Part I entitled Thčbes is in three movements (tableaux).  The sultriness of the first tableau, suggesting the stiffling heat of the streets of Thebes, impressed Ravel.  The plaintive voice of a female slave (mezzo-soprano Lydia Drahosova) accompanied by two harps and tambourines, played behind the orchestra, was something of a novelty at the time.  The second tableau is set on the banks of the Nile where preparations are afoot for the victorious return of the Pharaoh. The music turns from busy chatter to languorous sighing as Tahoser catches sight of the handsome young Poëri. The music here, nervous, edgy and full of yearning, underpinned by heavy ominous bass drum rolls, sounds incredibly like a Bernard Herrmann Hitchcock score.  The final tableau of Part I depicts the triumphant procession of Ramses and anticipates Debussy's Images and, uncannily, the crescendo of approaching legions along the Appian Way in Respighi's Pines of Rome, although the atmosphere is undeniably Egyptian.  The orchestral forces unleashed here are mighty indeed and it is advisable that you ensure the neighbours are out! This crushing march with huge repeated gong crashes and heavy bass drum rolls, like the tread of giant elephants, is only softened momentarily as Pharaoh espies Tahoser in the crowd.  Again the music's cell-like patterns and extraordinary colourful orchestration suggest Bernard Herrmann.  I have to warn that this movement tends to rather overstay its welcome and afterwards you could well be reaching for the Paracetamol.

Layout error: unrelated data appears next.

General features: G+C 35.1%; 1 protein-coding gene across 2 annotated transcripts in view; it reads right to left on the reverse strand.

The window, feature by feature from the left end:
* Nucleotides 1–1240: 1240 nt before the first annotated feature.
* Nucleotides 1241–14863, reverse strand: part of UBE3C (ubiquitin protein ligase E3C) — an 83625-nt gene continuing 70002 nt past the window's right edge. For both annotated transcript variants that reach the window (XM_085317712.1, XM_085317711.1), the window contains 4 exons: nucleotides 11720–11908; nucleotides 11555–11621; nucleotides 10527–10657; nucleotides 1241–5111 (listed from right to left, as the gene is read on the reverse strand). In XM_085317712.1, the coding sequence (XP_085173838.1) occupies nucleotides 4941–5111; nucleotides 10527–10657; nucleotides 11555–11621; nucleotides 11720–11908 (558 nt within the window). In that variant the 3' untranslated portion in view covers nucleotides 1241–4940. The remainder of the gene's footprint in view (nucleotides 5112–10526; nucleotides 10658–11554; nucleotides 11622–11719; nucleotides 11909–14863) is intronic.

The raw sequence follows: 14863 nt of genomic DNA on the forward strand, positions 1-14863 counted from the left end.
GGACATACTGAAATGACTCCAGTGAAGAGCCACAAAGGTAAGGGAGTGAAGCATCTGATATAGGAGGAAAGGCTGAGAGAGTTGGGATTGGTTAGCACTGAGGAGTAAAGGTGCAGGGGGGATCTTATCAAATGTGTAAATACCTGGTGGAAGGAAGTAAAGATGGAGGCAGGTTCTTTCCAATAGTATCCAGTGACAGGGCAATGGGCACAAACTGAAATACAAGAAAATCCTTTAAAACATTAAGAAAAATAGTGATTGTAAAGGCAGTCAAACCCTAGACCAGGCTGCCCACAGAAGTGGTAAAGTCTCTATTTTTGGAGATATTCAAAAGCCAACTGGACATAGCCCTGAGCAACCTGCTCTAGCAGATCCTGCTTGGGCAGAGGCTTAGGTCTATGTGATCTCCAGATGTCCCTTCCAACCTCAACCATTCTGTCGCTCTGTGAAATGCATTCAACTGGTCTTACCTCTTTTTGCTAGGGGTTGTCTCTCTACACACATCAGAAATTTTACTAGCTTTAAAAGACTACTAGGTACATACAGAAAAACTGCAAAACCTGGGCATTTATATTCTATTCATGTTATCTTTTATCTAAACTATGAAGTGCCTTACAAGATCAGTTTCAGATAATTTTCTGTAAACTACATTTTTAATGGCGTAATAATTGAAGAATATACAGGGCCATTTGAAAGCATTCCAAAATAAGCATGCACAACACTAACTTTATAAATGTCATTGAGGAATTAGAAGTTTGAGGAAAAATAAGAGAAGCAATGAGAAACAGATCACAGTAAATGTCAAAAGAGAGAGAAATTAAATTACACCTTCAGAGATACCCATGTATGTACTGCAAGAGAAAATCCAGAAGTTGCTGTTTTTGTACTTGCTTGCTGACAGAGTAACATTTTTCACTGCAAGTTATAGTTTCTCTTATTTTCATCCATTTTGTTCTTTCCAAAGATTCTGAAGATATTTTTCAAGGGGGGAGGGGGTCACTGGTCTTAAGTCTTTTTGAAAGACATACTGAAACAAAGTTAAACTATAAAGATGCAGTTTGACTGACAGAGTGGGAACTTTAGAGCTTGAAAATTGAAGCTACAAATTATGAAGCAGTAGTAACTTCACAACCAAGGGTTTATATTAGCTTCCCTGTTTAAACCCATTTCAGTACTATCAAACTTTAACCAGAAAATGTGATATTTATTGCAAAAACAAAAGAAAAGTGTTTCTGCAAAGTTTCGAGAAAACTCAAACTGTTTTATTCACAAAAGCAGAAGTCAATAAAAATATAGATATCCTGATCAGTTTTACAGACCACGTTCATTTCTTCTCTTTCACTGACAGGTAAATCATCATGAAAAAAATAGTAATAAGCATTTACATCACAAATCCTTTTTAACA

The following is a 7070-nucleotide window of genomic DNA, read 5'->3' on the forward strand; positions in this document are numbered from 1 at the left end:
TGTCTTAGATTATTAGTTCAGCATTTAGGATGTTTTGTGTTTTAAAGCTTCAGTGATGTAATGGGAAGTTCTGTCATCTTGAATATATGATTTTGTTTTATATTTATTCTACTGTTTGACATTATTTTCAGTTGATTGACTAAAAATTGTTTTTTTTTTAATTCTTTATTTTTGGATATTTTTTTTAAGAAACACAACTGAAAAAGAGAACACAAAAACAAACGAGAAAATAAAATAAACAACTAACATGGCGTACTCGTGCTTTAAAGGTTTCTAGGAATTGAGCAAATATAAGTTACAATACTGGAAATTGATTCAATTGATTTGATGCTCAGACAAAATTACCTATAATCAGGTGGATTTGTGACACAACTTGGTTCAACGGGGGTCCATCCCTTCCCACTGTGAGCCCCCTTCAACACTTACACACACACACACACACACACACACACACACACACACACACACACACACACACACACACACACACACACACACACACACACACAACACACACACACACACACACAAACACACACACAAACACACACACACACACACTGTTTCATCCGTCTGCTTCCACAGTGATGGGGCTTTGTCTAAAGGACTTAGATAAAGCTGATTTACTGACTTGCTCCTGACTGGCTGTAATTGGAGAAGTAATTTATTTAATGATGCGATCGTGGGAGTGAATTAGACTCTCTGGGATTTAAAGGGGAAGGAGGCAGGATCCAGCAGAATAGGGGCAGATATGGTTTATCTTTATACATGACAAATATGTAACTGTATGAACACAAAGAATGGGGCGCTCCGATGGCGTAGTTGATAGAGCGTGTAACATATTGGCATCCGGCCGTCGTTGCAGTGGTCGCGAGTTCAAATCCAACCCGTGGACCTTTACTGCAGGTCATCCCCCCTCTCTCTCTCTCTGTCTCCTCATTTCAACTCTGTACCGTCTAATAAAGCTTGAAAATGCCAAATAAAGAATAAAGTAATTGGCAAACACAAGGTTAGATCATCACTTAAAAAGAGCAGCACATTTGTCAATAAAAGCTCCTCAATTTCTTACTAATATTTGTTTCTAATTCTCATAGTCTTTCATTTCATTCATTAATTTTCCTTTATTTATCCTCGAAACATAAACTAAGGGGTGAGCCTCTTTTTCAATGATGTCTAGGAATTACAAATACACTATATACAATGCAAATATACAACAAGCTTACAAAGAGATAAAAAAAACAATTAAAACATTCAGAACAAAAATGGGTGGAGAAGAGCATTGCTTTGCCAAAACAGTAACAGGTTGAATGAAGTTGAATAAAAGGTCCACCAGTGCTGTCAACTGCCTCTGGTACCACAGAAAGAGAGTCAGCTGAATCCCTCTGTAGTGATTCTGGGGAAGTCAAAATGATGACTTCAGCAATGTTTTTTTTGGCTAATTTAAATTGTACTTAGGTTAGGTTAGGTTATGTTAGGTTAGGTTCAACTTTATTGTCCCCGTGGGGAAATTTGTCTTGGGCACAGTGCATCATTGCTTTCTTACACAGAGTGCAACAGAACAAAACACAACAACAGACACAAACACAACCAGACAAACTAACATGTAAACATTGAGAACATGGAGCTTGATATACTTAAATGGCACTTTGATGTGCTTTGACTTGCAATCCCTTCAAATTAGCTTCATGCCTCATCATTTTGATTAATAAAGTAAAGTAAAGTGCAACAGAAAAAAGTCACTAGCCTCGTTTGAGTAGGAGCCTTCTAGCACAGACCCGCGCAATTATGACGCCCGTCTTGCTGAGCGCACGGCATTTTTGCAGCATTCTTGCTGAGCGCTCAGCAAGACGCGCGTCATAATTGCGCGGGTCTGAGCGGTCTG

Part II is again divided into three tableaux. Inside Pharaoh's palace Ramses is massaged by his slaves and entertained by naked girl jugglers. Not surprisingly, the music is exotic and sinuously sensuous. The second tableau is an extension of the scene with grotesque jesters joining in. The music is reminiscent of Rimsky-Korsakov but more often it is as advanced as Bartók or Stravinsky.  At various times during these two movements I was reminded of several film music ideas: Ron Goodwin's Ascent/Descent of the Cable Car from Where Eagles Dare, the morse-code type motif used for by RKO-Radio for its radio mast and globe logo - and Bernard Herrmann's North by Northwest and Vertigo music, for instance.  The growing passionate frenzy of the final tableau Chants triomphaux – Orgie is beheld with growing indifference as Pharaoh becomes more and more infatuated with Tahoser.  He learns that she is the daughter of a high priest. The ladies of his court are racked by jealousy.  The music here is majestic, decadent and ambiguously menacing and very avant-garde.    

Louis-Albert Bourgault-Ducoudray's Rhapsodie cambodgienne of 1882 is much more of its time with straightforward melodies and harmonies. It is cast in two colourful nine-minute movements that incorporate Cambodian melodies and suggest the music of Balakirev or Rimsky-Korsakov.  The opening movement commences in pastoral vein and then reaps the whirlwind as the Gods of Earth and Water combat to re-establish the land's fertility.  The second part is devoted to bombastic celebratory music. 

Vivid Technicolor music incredibly advanced for its day anticipating not only Respighi, Debussy, Bartók and Stravinsky, but film music of the mid-20th century – especially that of Bernard Herrmann.  It might, at times, overstay its welcome but it is played with such vivacity and enthusiasm that serious criticism is disarmed. Great fun – but make sure the neighbours are out this is heavy-weight stuff. 

Ian Lace